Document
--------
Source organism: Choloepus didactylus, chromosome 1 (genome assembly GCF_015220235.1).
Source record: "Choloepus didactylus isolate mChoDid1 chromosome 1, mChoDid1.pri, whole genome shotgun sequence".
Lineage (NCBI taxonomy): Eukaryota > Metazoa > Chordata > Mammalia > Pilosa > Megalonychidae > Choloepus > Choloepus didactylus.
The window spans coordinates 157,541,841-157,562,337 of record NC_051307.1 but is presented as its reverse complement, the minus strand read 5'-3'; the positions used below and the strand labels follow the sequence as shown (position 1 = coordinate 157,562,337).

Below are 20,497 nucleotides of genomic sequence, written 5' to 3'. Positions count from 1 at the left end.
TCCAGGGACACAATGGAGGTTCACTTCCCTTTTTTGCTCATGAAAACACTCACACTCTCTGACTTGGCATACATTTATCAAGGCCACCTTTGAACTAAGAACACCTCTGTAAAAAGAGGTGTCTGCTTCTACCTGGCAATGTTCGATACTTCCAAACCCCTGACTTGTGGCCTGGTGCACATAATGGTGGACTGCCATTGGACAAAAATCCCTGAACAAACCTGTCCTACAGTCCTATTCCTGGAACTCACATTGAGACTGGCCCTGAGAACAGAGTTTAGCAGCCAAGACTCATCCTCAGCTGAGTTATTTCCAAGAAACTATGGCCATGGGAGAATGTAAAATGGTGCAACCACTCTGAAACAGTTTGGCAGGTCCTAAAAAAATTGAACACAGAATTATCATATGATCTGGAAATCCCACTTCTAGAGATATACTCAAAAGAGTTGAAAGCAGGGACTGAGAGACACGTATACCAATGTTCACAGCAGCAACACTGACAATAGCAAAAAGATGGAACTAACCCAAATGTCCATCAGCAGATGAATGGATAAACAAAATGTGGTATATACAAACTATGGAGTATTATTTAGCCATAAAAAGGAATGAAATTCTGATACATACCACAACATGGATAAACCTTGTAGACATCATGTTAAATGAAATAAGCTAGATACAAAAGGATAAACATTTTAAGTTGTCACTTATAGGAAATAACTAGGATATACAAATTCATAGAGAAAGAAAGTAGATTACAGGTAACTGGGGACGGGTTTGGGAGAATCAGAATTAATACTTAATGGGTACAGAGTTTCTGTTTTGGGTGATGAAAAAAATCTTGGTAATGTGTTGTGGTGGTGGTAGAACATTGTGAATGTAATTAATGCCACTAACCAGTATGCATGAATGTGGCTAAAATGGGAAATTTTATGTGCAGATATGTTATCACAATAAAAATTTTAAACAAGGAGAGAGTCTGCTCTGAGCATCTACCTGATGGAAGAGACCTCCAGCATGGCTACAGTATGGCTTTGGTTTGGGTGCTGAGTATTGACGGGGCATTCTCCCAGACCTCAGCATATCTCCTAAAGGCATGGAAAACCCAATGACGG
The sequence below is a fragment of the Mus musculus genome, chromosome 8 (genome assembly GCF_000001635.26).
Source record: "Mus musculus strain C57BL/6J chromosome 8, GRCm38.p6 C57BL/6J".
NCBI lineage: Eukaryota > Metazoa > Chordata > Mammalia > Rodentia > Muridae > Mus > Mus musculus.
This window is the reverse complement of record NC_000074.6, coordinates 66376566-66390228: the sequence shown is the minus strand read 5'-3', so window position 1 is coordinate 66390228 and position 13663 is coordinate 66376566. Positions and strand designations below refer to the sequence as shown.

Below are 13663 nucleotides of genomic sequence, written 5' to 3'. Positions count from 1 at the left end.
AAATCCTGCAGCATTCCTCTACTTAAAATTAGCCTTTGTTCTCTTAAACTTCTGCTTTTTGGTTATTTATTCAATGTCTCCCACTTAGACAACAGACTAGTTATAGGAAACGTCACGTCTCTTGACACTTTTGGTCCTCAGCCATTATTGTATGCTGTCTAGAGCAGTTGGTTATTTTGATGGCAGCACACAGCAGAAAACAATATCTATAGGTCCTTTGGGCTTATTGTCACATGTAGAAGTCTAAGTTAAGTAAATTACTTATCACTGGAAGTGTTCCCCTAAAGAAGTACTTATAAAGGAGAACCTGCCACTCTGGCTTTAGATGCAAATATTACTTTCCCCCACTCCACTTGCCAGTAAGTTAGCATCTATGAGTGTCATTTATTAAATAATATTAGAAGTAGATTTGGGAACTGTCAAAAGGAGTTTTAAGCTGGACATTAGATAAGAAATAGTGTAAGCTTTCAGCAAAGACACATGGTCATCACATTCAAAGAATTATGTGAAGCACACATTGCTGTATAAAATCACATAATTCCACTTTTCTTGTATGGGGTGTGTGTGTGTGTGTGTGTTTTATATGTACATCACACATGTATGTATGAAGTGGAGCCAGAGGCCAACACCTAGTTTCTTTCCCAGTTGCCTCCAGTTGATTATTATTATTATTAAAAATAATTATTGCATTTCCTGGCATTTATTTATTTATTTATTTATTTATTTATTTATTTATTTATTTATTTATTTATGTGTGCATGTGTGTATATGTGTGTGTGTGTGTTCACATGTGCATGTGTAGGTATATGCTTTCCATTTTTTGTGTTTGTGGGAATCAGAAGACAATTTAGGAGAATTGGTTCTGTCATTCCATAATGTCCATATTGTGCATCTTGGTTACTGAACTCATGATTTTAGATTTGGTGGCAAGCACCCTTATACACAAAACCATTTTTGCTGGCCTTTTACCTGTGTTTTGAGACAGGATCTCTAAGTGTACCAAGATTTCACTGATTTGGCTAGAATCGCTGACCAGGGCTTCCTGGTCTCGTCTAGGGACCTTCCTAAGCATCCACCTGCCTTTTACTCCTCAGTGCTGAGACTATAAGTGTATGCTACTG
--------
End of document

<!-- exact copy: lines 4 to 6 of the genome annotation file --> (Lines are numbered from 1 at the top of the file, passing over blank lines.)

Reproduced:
The window spans coordinates 157,541,841-157,562,337 of record NC_051307.1 but is presented as its reverse complement, the minus strand read 5'-3'; the positions used below and the strand labels follow the sequence as shown (position 1 = coordinate 157,562,337).

Below are 20,497 nucleotides of genomic sequence, written 5' to 3'. Positions count from 1 at the left end.
TCCAGGGACACAATGGAGGTTCACTTCCCTTTTTTGCTCATGAAAACACTCACACTCTCTGACTTGGCATACATTTATCAAGGCCACCTTTGAACTAAGAACACCTCTGTAAAAAGAGGTGTCTGCTTCTACCTGGCAATGTTCGATACTTCCAAACCCCTGACTTGTGGCCTGGTGCACATAATGGTGGACTGCCATTGGACAAAAATCCCTGAACAAACCTGTCCTACAGTCCTATTCCTGGAACTCACATTGAGACTGGCCCTGAGAACAGAGTTTAGCAGCCAAGACTCATCCTCAGCTGAGTTATTTCCAAGAAACTATGGCCATGGGAGAATGTAAAATGGTGCAACCACTCTGAAACAGTTTGGCAGGTCCTAAAAAAATTGAACACAGAATTATCATATGATCTGGAAATCCCACTTCTAGAGATATACTCAAAAGAGTTGAAAGCAGGGACTGAGAGACACGTATACCAATGTTCACAGCAGCAACACTGACAATAGCAAAAAGATGGAACTAACCCAAATGTCCATCAGCAGATGAATGGATAAACAAAATGTGGTATATACAAACTATGGAGTATTATTTAGCCATAAAAAGGAATGAAATTCTGATACATACCACAACATGGATAAACCTTGTAGACATCATGTTAAATGAAATAAGCTAGATACAAAAGGATAAACATTTTAAGTTGTCACTTATAGGAAATAACTAGGATATACAAATTCATAGAGAAAGAAAGTAGATTACAGGTAACTGGGGACGGGTTTGGGAGAATCAGAATTAATACTTAATGGGTACAGAGTTTCTGTTTTGGGTGATGAAAAAAATCTTGGTAATGTGTTGTGGTGGTGGTAGAACATTGTGAATGTAATTAATGCCACTAACCAGTATGCATGAATGTGGCTAAAATGGGAAATTTTATGTGCAGATATGTTATCACAATAAAAATTTTAAACAAGGAGAGAGTCTGCTCTGAGCATCTACCTGATGGAAGAGACCTCCAGCATGGCTACAGTATGGCTTTGGTTTGGGTGCTGAGTATTGACGGGGCATTCTCCCAGACCTCAGCATATCTCCTAAAGGCATGGAAAACCCAATGACGG